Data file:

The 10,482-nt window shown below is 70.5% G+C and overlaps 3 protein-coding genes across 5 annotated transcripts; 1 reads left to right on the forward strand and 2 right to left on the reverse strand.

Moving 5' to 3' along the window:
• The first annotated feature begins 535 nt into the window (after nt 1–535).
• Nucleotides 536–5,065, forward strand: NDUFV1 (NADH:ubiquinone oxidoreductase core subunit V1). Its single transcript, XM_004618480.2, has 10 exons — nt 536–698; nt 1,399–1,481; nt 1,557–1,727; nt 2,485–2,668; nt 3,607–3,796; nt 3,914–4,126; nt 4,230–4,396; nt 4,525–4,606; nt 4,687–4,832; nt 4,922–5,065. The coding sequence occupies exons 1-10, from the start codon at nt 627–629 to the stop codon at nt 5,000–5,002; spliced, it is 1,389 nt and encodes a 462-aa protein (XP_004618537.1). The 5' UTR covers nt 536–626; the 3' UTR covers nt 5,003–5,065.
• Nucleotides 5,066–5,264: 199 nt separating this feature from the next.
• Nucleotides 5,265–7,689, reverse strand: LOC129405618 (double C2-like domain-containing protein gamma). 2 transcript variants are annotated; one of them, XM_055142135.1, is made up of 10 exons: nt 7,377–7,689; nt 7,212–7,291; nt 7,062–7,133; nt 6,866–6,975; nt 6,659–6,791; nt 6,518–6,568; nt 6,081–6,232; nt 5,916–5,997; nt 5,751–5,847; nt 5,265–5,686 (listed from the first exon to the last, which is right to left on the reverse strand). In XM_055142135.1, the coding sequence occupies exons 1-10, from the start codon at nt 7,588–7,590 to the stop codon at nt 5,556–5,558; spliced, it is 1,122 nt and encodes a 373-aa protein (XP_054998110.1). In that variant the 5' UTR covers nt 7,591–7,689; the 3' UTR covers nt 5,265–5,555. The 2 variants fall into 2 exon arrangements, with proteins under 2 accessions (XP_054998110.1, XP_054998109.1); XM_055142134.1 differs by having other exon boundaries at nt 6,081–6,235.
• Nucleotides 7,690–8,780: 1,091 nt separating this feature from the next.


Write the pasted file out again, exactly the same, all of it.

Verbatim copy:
The 10,482-nt window shown below is 70.5% G+C and overlaps 3 protein-coding genes across 5 annotated transcripts; 1 reads left to right on the forward strand and 2 right to left on the reverse strand.

Moving 5' to 3' along the window:
• The first annotated feature begins 535 nt into the window (after nt 1–535).
• Nucleotides 536–5,065, forward strand: NDUFV1 (NADH:ubiquinone oxidoreductase core subunit V1). Its single transcript, XM_004618480.2, has 10 exons — nt 536–698; nt 1,399–1,481; nt 1,557–1,727; nt 2,485–2,668; nt 3,607–3,796; nt 3,914–4,126; nt 4,230–4,396; nt 4,525–4,606; nt 4,687–4,832; nt 4,922–5,065. The coding sequence occupies exons 1-10, from the start codon at nt 627–629 to the stop codon at nt 5,000–5,002; spliced, it is 1,389 nt and encodes a 462-aa protein (XP_004618537.1). The 5' UTR covers nt 536–626; the 3' UTR covers nt 5,003–5,065.
• Nucleotides 5,066–5,264: 199 nt separating this feature from the next.
• Nucleotides 5,265–7,689, reverse strand: LOC129405618 (double C2-like domain-containing protein gamma). 2 transcript variants are annotated; one of them, XM_055142135.1, is made up of 10 exons: nt 7,377–7,689; nt 7,212–7,291; nt 7,062–7,133; nt 6,866–6,975; nt 6,659–6,791; nt 6,518–6,568; nt 6,081–6,232; nt 5,916–5,997; nt 5,751–5,847; nt 5,265–5,686 (listed from the first exon to the last, which is right to left on the reverse strand). In XM_055142135.1, the coding sequence occupies exons 1-10, from the start codon at nt 7,588–7,590 to the stop codon at nt 5,556–5,558; spliced, it is 1,122 nt and encodes a 373-aa protein (XP_054998110.1). In that variant the 5' UTR covers nt 7,591–7,689; the 3' UTR covers nt 5,265–5,555. The 2 variants fall into 2 exon arrangements, with proteins under 2 accessions (XP_054998110.1, XP_054998109.1); XM_055142134.1 differs by having other exon boundaries at nt 6,081–6,235.
• Nucleotides 7,690–8,780: 1,091 nt separating this feature from the next.